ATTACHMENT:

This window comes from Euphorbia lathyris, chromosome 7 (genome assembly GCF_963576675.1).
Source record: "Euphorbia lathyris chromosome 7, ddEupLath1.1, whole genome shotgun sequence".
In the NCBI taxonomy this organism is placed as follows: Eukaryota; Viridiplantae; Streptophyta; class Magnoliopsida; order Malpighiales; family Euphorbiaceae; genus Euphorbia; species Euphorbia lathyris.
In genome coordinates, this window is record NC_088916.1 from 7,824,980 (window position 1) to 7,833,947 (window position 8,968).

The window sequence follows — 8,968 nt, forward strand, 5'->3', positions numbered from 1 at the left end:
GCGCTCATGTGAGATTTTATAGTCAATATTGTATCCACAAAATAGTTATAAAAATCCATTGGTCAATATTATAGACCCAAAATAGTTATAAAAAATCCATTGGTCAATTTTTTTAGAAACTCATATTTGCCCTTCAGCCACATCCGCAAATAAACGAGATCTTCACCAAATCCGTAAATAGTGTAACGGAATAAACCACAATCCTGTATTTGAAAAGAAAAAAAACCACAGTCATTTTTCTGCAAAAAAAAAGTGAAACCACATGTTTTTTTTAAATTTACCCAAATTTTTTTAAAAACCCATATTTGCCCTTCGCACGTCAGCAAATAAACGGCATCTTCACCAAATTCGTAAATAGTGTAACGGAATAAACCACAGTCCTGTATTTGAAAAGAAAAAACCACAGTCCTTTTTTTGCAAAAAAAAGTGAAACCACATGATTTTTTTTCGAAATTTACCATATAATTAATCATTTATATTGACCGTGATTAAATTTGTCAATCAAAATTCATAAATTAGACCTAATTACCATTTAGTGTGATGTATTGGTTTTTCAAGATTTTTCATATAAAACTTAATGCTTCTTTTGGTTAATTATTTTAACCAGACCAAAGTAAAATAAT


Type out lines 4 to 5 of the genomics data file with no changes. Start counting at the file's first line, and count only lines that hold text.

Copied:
In genome coordinates, this window is record NC_088916.1 from 7,824,980 (window position 1) to 7,833,947 (window position 8,968).

The window sequence follows — 8,968 nt, forward strand, 5'->3', positions numbered from 1 at the left end: